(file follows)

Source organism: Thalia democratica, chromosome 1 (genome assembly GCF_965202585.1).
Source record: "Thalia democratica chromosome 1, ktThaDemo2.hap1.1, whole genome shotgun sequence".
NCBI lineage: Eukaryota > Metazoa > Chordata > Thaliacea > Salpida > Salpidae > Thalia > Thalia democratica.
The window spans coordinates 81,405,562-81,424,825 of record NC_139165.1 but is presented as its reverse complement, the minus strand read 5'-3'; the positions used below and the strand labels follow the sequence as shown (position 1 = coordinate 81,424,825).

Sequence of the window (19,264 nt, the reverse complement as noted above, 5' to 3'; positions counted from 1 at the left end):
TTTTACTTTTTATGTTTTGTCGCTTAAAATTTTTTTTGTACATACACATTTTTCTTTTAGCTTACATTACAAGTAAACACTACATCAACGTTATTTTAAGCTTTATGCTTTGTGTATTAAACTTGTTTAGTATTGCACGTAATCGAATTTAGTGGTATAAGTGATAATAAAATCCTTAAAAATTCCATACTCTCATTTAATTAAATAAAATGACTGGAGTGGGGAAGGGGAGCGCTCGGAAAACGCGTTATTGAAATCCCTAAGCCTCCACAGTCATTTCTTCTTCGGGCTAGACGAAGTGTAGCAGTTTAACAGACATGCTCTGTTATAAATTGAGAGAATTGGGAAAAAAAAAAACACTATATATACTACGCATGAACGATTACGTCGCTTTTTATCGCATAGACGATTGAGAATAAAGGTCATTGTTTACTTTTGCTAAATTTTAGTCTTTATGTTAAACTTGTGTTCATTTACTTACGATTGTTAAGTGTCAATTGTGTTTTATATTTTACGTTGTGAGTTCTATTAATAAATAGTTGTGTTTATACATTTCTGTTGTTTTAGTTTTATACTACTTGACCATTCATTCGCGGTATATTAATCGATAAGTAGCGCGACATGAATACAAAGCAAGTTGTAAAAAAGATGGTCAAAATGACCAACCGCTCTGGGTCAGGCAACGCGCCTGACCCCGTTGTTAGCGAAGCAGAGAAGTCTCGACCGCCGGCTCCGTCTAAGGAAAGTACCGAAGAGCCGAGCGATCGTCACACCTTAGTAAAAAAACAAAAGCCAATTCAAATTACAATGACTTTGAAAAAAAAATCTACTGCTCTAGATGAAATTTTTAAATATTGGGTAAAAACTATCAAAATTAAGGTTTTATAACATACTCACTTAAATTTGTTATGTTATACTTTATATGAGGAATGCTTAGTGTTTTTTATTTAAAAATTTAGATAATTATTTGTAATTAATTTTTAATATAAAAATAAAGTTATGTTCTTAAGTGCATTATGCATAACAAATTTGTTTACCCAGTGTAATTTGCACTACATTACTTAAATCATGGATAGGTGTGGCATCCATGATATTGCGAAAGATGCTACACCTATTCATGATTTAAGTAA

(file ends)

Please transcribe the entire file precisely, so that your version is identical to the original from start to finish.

Source organism: Thalia democratica, chromosome 1 (genome assembly GCF_965202585.1).
Source record: "Thalia democratica chromosome 1, ktThaDemo2.hap1.1, whole genome shotgun sequence".
NCBI lineage: Eukaryota > Metazoa > Chordata > Thaliacea > Salpida > Salpidae > Thalia > Thalia democratica.
The window spans coordinates 81,405,562-81,424,825 of record NC_139165.1 but is presented as its reverse complement, the minus strand read 5'-3'; the positions used below and the strand labels follow the sequence as shown (position 1 = coordinate 81,424,825).

Sequence of the window (19,264 nt, the reverse complement as noted above, 5' to 3'; positions counted from 1 at the left end):
TTTTACTTTTTATGTTTTGTCGCTTAAAATTTTTTTTGTACATACACATTTTTCTTTTAGCTTACATTACAAGTAAACACTACATCAACGTTATTTTAAGCTTTATGCTTTGTGTATTAAACTTGTTTAGTATTGCACGTAATCGAATTTAGTGGTATAAGTGATAATAAAATCCTTAAAAATTCCATACTCTCATTTAATTAAATAAAATGACTGGAGTGGGGAAGGGGAGCGCTCGGAAAACGCGTTATTGAAATCCCTAAGCCTCCACAGTCATTTCTTCTTCGGGCTAGACGAAGTGTAGCAGTTTAACAGACATGCTCTGTTATAAATTGAGAGAATTGGGAAAAAAAAAAACACTATATATACTACGCATGAACGATTACGTCGCTTTTTATCGCATAGACGATTGAGAATAAAGGTCATTGTTTACTTTTGCTAAATTTTAGTCTTTATGTTAAACTTGTGTTCATTTACTTACGATTGTTAAGTGTCAATTGTGTTTTATATTTTACGTTGTGAGTTCTATTAATAAATAGTTGTGTTTATACATTTCTGTTGTTTTAGTTTTATACTACTTGACCATTCATTCGCGGTATATTAATCGATAAGTAGCGCGACATGAATACAAAGCAAGTTGTAAAAAAGATGGTCAAAATGACCAACCGCTCTGGGTCAGGCAACGCGCCTGACCCCGTTGTTAGCGAAGCAGAGAAGTCTCGACCGCCGGCTCCGTCTAAGGAAAGTACCGAAGAGCCGAGCGATCGTCACACCTTAGTAAAAAAACAAAAGCCAATTCAAATTACAATGACTTTGAAAAAAAAATCTACTGCTCTAGATGAAATTTTTAAATATTGGGTAAAAACTATCAAAATTAAGGTTTTATAACATACTCACTTAAATTTGTTATGTTATACTTTATATGAGGAATGCTTAGTGTTTTTTATTTAAAAATTTAGATAATTATTTGTAATTAATTTTTAATATAAAAATAAAGTTATGTTCTTAAGTGCATTATGCATAACAAATTTGTTTACCCAGTGTAATTTGCACTACATTACTTAAATCATGGATAGGTGTGGCATCCATGATATTGCGAAAGATGCTACACCTATTCATGATTTAAGTAA